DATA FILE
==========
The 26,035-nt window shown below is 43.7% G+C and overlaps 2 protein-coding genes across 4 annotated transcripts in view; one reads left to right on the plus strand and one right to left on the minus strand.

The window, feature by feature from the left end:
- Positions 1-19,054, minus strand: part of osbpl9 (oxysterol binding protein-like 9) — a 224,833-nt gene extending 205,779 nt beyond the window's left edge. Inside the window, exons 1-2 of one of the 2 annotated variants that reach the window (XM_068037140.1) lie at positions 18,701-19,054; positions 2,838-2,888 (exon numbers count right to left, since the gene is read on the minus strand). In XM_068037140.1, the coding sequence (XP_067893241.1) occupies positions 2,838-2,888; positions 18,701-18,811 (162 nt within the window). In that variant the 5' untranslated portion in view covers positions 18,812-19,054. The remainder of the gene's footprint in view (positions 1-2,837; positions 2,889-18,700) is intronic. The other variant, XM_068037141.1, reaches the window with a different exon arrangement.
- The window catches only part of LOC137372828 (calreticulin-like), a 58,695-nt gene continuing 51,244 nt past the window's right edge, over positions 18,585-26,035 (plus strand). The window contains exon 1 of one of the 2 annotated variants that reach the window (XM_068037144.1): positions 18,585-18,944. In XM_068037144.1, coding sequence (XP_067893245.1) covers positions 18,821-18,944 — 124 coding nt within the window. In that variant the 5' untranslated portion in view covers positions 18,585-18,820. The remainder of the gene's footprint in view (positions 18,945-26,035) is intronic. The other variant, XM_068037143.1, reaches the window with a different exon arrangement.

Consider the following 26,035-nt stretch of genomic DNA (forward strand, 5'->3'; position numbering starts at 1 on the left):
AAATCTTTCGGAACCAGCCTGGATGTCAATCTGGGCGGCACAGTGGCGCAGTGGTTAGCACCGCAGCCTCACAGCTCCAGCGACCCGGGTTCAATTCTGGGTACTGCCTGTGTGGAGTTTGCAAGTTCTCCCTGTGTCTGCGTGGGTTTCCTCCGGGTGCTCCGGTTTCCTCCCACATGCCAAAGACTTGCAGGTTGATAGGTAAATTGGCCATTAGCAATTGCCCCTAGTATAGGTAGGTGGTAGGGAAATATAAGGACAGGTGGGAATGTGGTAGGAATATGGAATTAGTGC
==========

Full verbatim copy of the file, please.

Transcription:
The 26,035-nt window shown below is 43.7% G+C and overlaps 2 protein-coding genes across 4 annotated transcripts in view; one reads left to right on the plus strand and one right to left on the minus strand.

The window, feature by feature from the left end:
- Positions 1-19,054, minus strand: part of osbpl9 (oxysterol binding protein-like 9) — a 224,833-nt gene extending 205,779 nt beyond the window's left edge. Inside the window, exons 1-2 of one of the 2 annotated variants that reach the window (XM_068037140.1) lie at positions 18,701-19,054; positions 2,838-2,888 (exon numbers count right to left, since the gene is read on the minus strand). In XM_068037140.1, the coding sequence (XP_067893241.1) occupies positions 2,838-2,888; positions 18,701-18,811 (162 nt within the window). In that variant the 5' untranslated portion in view covers positions 18,812-19,054. The remainder of the gene's footprint in view (positions 1-2,837; positions 2,889-18,700) is intronic. The other variant, XM_068037141.1, reaches the window with a different exon arrangement.
- The window catches only part of LOC137372828 (calreticulin-like), a 58,695-nt gene continuing 51,244 nt past the window's right edge, over positions 18,585-26,035 (plus strand). The window contains exon 1 of one of the 2 annotated variants that reach the window (XM_068037144.1): positions 18,585-18,944. In XM_068037144.1, coding sequence (XP_067893245.1) covers positions 18,821-18,944 — 124 coding nt within the window. In that variant the 5' untranslated portion in view covers positions 18,585-18,820. The remainder of the gene's footprint in view (positions 18,945-26,035) is intronic. The other variant, XM_068037143.1, reaches the window with a different exon arrangement.

Consider the following 26,035-nt stretch of genomic DNA (forward strand, 5'->3'; position numbering starts at 1 on the left):
AAATCTTTCGGAACCAGCCTGGATGTCAATCTGGGCGGCACAGTGGCGCAGTGGTTAGCACCGCAGCCTCACAGCTCCAGCGACCCGGGTTCAATTCTGGGTACTGCCTGTGTGGAGTTTGCAAGTTCTCCCTGTGTCTGCGTGGGTTTCCTCCGGGTGCTCCGGTTTCCTCCCACATGCCAAAGACTTGCAGGTTGATAGGTAAATTGGCCATTAGCAATTGCCCCTAGTATAGGTAGGTGGTAGGGAAATATAAGGACAGGTGGGAATGTGGTAGGAATATGGAATTAGTGC